SANTA FE – A new judge has been assigned to a case that will determine whether ranked-choice voting will be implemented during the city of Santa Fe’s municipal election on March 6, part of a set of confusing developments in the litigation.
The bottom line is that the city faces a “show cause” order — either implement ranked choice voting in March, or “show cause” on why it should not do so at a hearing later this month. The hearing is in effect an opportunity for both sides to present arguments in a case where a decision must come quickly as the election approaches.
On Thursday, District Judge David K. Thomson took over the case, after the city executed its right to excuse a judge. The notice of assignment states Thomson’s assignment was effective Monday, after the city’s excusal of Judge Gregory S. Shaffer, who was just sworn in last week following his appointment to the bench by Gov. Susana Martinez.
Shaffer had issued a show cause order dated Tuesday — the day after court documents say Thomson was assigned to the case — that set a hearing for Nov. 17. “I don’t know what’s going to happen,” Assistant City Attorney Zach Shandler said Thursday afternoon. But later in the day, Thomson issued an alternative writ that set a new date for the hearing. It’s now scheduled for 8:15 a.m. on Nov. 21.
Ranked choice voting, also called “instant runoff,” would apply in city elections where there were more than two candidates. Voters would be asked to rank the candidates in order of preference. If after the first count no candidate gets more than 50 percent of the first-ranked votes in an initial count, the last place candidate is eliminated and the second choices of those who voted for the last-place candidate are counted as votes for the remaining candidates. The process is repeated until a winner is determined.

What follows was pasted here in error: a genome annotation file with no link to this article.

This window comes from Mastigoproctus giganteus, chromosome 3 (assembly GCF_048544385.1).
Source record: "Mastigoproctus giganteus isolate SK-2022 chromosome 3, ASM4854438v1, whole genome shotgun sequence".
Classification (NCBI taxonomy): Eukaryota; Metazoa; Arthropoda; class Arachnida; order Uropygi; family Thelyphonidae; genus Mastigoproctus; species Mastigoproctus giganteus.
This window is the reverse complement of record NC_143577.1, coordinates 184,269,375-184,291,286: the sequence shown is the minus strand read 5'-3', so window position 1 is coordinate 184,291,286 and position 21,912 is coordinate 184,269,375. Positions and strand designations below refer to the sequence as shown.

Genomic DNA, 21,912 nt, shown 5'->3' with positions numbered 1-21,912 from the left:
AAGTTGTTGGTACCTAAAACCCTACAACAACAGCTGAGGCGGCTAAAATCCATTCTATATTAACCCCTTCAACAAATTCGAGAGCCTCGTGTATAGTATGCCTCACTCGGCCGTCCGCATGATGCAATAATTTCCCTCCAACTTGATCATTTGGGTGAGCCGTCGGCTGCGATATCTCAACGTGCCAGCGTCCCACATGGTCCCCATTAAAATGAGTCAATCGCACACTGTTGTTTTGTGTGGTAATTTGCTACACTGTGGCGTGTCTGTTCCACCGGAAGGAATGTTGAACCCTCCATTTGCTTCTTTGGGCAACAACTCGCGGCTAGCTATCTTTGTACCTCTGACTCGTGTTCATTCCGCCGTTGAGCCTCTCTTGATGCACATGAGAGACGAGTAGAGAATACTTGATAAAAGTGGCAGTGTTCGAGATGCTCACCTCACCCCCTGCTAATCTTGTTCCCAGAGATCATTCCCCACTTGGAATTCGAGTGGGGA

In 2008, Santa Fe voters overwhelmingly approved changes to the city’s charter that called for ranked choice voting, but not until the vote-counting software was available and affordable. That time apparently has come, but too late in the game for the majority of city councilors who voted in July to delay implementation of ranked choice voting until 2020.
Several individuals, including Maria Perez of FairVote New Mexico — a nonpartisan group that advocates for electoral reforms — filed an emergency petition in district court on Sept. 29 to compel the city to implement ranked choice voting for the 2018 municipal election. The petition came about a week after the state Supreme Court had declined to hear the case.
Support your local Albuquerque Journal & T. S. Last SUBSCRIBE NOW cancel anytime